Mental Health NY Resolutions

Mental Health NY Resolutions

  • Written by Ricki Greene

With the passing of the beloved Carrie Fisher, I've been rethinking my New Year's Resolution strategy. Every year, I try to pick a project that will enhance either my body, mind, or spirit--in 2016, my resolution was learning how to play an instrument, and it enriched my social and inner life in ways I never expected. In 2015, I pursued learning my family history and doing DNA testing, which tickled my researcher-brain and also unlocked family stories I never knew. This year, in the wake of a pretty exhausting 12 months, I'd been dreading what I would try to focus on next year. And then Fisher passed away.

One of the things I most admired about her was her commitment to normalizing mental illness. As someone who suffers from depression and anxiety, Fisher's Postcards From the Edge was life changing for me. The way she casually, humorously, and truthfully spoke about living with mental illness confirmed my suspicions that, while mental illness should be taken seriously, society takes it the wrong kind of seriously. Part of her legacy that I commit to picking up is de-stigmatizing mental illness and encouraging myself, and others, to take care of our hearts and minds. Society is so focused on telling us to pull ourselves up by our bootstraps, not show emotional, be strong, strong, strong--but you know what? That doesn't work for everyone, and the more we drive that message of dismissing feelings and fears, the larger the gap between mental illness and total health becomes.

With that, here are the ways I am committing to taking care of my mental health in 2017. I hope the Force is with me.

1. Move Around More

There have been days where my anxiety has been so bad, that my only exercise is walking to the bathroom to fill another tub to escape into. While that may soothe me in the moment, it's not truly helping me in a consistent, ongoing way. There are tons of studies linking improved mental state to activity, so I want to move around MORE. I'm not going to put limits on what type of movement, how long I'll move around, or under what conditions--mostly I want to encourage myself to do MORE. If some days this means going on an hour long hike, fantastic. If other days it means simply parking at the far end of the parking lot, I'm going to consider it a win. The important thing here is to burn off excess energy, enjoy being in my body, and connecting to the world around me. If you are differently abled, this might mean moving up and down your street a few times, or doing free weights with your arms, or getting into a pool, whatever works best for your body and your capabilities--just try for MORE.

2. Read More Books

Reading is one of my ultimate coping mechanisms, but in the past few years I've noticed that I'm spending more time reading Twitter, Facebook, and news sites than actual books. And frankly, while current events are important, the surrounding conversations on social media tend to wear down my mental stamina. So instead of spending an hour scrolling through my feed, I'll check for twenty minutes and then pick up one of the books I've already placed on my bedside table. I picked a cookbook, a previously read and beloved YA novel, an autobiography, and a couple of graphic novels. I wanted a diverse selection to stimulate all different parts of my brain, and the cookbook will help remind me to spend more time doing something else I love--getting dirty in the kitchen! Which leads me to my next mental health commitment.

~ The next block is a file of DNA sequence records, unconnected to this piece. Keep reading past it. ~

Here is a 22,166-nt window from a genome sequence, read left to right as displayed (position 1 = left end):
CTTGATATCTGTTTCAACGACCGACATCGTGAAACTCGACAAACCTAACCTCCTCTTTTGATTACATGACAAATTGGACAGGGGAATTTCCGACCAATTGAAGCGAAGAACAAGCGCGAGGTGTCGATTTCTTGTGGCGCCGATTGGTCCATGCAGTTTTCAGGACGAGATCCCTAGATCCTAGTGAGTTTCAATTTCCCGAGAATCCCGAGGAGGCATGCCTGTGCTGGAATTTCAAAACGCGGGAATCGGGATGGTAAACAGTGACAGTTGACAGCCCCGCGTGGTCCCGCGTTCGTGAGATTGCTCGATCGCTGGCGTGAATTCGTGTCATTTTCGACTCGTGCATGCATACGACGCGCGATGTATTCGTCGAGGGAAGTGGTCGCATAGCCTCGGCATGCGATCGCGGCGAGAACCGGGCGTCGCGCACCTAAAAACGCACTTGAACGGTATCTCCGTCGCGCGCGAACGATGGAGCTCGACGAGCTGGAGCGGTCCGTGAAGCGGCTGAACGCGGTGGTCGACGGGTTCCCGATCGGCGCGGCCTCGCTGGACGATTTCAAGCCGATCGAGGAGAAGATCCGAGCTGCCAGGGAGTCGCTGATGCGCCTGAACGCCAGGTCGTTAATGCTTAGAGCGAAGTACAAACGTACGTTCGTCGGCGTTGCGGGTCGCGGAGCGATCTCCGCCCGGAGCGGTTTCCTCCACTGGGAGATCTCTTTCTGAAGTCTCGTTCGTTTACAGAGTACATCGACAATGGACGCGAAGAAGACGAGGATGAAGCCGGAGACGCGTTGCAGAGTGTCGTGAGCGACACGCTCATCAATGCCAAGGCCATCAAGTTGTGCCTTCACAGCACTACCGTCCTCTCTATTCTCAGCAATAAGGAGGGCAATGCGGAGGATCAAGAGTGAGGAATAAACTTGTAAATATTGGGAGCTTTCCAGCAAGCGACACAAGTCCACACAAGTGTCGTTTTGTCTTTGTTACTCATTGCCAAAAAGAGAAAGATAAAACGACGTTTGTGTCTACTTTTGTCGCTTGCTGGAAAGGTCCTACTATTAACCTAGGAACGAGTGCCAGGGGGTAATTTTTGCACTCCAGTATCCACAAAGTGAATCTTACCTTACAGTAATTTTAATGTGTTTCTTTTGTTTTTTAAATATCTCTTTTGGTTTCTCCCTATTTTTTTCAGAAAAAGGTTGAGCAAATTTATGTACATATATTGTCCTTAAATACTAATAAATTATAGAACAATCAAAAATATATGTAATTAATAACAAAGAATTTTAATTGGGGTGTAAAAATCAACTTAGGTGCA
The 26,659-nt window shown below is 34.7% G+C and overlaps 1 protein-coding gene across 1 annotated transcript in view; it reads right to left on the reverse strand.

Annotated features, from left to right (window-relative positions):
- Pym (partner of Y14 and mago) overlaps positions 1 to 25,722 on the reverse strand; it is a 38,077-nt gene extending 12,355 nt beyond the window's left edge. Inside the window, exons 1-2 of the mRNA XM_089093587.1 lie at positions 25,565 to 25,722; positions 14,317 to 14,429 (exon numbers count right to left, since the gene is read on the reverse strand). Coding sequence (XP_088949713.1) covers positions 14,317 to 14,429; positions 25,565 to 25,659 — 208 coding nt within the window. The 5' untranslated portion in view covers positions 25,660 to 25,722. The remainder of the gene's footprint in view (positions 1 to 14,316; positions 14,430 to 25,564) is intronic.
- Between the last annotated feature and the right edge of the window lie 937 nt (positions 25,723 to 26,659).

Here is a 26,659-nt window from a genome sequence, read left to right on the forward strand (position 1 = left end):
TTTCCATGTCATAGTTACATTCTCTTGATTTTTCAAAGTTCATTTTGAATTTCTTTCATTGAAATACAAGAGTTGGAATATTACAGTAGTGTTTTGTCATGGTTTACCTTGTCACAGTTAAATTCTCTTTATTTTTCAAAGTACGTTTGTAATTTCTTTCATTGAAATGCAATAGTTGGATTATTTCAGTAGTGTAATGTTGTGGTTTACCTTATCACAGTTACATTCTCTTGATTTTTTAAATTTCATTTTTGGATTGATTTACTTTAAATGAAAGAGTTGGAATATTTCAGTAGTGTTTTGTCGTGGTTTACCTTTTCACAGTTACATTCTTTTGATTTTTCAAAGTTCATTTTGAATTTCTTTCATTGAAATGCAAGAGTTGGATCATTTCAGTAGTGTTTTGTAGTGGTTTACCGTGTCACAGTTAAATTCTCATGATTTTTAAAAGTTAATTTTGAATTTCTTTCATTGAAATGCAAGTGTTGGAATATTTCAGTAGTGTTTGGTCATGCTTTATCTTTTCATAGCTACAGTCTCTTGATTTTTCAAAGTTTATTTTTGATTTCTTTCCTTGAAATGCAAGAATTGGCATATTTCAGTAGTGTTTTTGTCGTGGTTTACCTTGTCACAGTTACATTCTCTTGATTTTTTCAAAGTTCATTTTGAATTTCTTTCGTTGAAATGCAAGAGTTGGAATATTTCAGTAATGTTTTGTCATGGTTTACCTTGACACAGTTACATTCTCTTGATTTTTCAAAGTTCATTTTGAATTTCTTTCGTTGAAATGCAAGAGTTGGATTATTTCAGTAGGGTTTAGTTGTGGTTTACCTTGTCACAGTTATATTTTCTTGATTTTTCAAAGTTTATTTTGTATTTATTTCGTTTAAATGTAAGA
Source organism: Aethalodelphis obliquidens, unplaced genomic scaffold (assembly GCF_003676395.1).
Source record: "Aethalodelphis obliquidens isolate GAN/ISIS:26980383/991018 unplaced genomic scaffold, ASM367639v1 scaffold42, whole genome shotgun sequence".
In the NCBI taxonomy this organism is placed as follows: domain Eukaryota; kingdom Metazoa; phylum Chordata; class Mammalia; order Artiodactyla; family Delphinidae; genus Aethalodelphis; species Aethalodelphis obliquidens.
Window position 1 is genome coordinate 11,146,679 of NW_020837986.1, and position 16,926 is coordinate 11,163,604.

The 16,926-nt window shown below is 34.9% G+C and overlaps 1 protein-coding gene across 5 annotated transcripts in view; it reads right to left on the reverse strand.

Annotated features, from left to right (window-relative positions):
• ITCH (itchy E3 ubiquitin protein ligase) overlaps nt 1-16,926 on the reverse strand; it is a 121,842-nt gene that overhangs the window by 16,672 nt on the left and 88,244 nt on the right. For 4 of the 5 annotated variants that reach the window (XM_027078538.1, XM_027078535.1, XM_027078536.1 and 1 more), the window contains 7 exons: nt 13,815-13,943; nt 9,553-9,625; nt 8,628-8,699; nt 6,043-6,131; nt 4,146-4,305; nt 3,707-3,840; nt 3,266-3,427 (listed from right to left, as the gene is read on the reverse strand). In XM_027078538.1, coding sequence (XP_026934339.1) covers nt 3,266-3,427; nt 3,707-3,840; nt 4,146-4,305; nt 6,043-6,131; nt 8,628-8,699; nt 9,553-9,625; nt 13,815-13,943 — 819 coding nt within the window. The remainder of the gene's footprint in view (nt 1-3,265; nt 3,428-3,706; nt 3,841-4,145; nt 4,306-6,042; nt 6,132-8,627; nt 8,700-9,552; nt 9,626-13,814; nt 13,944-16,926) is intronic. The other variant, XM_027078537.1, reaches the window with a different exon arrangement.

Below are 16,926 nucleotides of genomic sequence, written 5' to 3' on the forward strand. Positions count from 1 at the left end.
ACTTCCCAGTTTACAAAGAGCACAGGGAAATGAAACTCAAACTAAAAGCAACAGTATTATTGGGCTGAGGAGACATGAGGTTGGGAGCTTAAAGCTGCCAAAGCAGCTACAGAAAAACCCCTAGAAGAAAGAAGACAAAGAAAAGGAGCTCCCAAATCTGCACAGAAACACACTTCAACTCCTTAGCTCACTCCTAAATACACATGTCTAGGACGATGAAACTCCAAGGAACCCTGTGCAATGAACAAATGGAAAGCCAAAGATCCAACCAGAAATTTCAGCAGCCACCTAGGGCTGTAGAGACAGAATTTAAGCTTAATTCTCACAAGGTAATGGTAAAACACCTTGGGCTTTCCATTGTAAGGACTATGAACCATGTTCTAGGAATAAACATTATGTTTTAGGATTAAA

3. Entertain More

I love cooking, serving, and nourishing my friends, but it's something I got away from in 2016 due to a busy travel schedule. I feel safe and relaxed in my home, and I know my friends do as well. So to preserve my mental health, make sure I'm spending time with loved ones, and as motivation to keep my home an inviting place, I'm going to host chosen family dinners every Friday the 13th. I picked that date because it's never on a work night, it happens somewhat often but not too often, and it's easy to remember. It's regular enough to have people over and to keep my cooking skills sharp, but not so often that it feels like a chore. More fun, more good food, and more amazing people--a great recipe for staying sane and happy.

4. Sleep More

I'm terrible about prioritizing my sleep. I'll stay awake for any number of chores, some far less important than others. The message I end up sending myself is: trivial things are more important than resting and restoring your body. In 2017, I commit to sleeping MORE. That doesn't mean in bed by a certain time every night, but it means maybe shutting things down early a few nights a week, or forgoing getting up at 6am to work in bed. Small ways, big results. My 2017 motto.

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